Finally, whoever is 'leading' this group should also have the courage to abandon the walk if the conditions prove to be too severe or individuals are struggling (or lead the latter to a safe point).
Re: 3 PEAKS 31st MARCH
Posted: 29 Mar 2013, 15:36
Me and a friend are gonna attempt the walk this Sunday too! The Guide from mac.hawk is really helpful so be sure to have a read through that. And also upon mac's advice, we have both invested in a pair of ice grippers. You can get them quite cheap online (Amazon had a pair for £2.50) but I doubt they'd last a 25 mile trek. We bought a set of Yaktrax Pro from Cotswold for £20.
I've been keeping an eye on the Ingleborough webcam and the snow has definitely receded somewhat and the sky's looking clear too which is a good sign! With that said, the wind chill is forecast to be around -10 so it would be wise to be wrapped up. The melted snow would probably contribute to muddy and boggy conditions so be sure you're waterproofed!
Re: 3 PEAKS 31st MARCH
Posted: 30 Mar 2013, 18:34
Have just returned from a clomp over Ingleborough (30/03/2013) and if you want to make life easier for yourself cleats (ice grippers) are essential tomorrow and on Bank Holiday Monday. Whilst I came from Clapham and ended up at Ribblehead it was very obvious that over approx 500 metres height the compacted snow and ice was a real problem on the ascent and in particular the descent if you didn't have these additions to your footwear.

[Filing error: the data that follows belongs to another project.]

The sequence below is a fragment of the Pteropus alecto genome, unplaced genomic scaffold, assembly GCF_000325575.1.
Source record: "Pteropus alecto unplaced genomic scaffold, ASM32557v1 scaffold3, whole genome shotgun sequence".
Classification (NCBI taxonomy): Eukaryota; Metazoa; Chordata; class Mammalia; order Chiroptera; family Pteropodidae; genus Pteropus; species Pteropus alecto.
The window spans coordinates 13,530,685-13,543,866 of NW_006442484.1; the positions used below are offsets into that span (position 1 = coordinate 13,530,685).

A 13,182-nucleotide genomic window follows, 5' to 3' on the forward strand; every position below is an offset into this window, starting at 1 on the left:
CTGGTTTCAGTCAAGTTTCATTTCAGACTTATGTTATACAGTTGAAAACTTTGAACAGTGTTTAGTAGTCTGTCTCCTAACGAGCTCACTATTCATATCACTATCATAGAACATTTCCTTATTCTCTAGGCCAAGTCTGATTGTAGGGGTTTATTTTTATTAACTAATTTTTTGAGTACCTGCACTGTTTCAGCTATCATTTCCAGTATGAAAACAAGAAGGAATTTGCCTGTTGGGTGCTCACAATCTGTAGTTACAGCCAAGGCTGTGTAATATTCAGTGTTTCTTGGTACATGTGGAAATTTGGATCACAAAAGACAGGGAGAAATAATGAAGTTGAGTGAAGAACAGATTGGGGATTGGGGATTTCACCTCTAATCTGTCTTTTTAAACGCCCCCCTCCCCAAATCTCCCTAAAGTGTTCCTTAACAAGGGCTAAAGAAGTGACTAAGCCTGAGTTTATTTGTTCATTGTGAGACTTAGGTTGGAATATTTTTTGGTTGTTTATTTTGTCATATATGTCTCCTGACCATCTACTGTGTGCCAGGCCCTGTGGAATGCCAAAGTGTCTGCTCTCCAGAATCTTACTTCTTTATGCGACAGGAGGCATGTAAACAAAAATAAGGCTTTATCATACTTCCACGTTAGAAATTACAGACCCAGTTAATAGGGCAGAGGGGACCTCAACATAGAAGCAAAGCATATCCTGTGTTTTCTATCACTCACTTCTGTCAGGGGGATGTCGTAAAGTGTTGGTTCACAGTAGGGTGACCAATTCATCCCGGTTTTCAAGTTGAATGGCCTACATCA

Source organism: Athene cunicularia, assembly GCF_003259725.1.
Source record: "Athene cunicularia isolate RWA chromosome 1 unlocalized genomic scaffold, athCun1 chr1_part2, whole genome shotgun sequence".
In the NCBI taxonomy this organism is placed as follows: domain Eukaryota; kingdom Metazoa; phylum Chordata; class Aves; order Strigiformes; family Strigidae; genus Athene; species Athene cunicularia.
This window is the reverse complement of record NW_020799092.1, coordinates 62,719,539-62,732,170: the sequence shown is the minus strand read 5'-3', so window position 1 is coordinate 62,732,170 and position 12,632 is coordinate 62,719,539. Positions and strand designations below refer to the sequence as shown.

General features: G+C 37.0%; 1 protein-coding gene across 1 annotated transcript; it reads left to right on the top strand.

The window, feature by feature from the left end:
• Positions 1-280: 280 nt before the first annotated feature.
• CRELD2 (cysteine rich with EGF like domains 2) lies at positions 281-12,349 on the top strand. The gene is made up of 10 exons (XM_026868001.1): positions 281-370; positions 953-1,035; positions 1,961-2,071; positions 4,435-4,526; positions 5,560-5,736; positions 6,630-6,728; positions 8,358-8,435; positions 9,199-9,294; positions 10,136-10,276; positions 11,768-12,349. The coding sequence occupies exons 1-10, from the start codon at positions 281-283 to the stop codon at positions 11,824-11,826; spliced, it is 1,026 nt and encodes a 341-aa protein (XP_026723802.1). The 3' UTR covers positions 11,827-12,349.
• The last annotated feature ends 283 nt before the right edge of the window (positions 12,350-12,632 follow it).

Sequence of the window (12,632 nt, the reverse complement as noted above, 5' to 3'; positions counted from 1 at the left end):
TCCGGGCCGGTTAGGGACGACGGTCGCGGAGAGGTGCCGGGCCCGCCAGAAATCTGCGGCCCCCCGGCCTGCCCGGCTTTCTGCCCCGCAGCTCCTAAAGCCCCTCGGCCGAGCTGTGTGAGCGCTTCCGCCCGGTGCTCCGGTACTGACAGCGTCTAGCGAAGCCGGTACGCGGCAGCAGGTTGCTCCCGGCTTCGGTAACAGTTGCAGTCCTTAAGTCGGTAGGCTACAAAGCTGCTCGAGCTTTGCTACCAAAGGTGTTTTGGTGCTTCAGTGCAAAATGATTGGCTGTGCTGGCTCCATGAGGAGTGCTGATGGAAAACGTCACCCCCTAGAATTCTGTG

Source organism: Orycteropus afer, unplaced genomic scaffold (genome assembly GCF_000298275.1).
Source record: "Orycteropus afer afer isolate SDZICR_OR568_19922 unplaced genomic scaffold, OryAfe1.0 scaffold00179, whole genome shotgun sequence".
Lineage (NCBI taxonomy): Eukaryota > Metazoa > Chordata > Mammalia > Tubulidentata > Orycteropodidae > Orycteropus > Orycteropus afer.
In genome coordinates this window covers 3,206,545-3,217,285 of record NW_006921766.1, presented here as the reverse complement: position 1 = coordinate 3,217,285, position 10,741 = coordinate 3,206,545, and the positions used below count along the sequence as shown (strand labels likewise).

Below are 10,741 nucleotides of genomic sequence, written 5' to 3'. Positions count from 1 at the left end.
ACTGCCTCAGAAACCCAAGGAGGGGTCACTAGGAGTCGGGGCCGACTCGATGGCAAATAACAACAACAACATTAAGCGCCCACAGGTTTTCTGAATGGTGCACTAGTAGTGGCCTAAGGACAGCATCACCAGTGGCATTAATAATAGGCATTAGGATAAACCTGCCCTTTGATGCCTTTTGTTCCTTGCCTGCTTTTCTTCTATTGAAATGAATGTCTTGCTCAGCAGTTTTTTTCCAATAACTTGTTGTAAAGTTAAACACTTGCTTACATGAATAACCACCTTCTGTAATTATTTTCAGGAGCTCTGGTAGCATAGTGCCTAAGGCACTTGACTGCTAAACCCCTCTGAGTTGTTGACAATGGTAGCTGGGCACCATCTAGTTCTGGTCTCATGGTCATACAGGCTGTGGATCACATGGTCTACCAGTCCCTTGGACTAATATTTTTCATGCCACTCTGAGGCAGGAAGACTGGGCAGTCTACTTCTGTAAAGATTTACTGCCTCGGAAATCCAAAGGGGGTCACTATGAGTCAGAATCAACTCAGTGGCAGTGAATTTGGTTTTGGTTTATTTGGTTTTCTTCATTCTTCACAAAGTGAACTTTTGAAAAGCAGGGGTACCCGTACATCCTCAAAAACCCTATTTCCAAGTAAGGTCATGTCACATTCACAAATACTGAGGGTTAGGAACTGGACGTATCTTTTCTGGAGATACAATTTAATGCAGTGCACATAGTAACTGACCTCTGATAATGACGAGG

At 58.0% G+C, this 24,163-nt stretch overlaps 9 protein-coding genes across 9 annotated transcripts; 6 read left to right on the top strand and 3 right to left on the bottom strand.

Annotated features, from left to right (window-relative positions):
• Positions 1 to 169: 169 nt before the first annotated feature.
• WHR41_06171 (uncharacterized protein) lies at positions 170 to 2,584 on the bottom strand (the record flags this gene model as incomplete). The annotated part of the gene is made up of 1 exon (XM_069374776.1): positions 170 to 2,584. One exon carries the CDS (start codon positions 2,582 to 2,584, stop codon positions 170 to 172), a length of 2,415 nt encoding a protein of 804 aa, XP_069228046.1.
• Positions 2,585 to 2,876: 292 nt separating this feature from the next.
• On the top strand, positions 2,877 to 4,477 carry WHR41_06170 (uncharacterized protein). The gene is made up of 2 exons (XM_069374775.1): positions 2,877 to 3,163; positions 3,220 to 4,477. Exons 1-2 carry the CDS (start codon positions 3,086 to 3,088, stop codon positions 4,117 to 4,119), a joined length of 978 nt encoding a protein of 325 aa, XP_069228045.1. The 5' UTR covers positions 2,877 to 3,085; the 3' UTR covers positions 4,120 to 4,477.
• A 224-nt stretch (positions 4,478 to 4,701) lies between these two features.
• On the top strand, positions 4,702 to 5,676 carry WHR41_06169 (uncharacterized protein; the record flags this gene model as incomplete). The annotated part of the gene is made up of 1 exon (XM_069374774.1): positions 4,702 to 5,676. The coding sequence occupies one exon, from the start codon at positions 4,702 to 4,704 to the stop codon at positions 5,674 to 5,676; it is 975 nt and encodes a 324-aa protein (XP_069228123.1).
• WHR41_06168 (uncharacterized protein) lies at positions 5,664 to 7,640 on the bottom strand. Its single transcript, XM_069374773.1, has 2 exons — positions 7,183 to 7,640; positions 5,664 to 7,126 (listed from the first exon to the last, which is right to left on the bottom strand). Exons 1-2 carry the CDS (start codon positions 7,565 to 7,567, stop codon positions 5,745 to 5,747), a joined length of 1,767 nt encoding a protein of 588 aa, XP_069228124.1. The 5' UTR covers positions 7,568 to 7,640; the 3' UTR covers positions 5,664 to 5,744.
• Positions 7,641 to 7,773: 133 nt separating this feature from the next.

I passed a number of much younger people than me basically because they were struggling with just basic boots and some people on their way down looked petrified.
The summit plateau was fine. The (higher) routes up from Chapel Le Dale and down into Horton looked very snowbound too (I had the binoc's with me) as did the ascent of Pen y Ghent.
Another point to make is that as you summit the Ingleborough 'staircase' (from the Chapel le Dale end) and go through the gate at the top to turn right up another two sets of steps - well you do normally but at the moment this is simply a rise up (mainly) compacted snow.
The route at the top of the second set of steps that turns to the right after the vertical 2 ft high boulder is snowbound an inaccessible. Instead head directly uphill - the uphill should be fine, the return downhill is a bit more tricky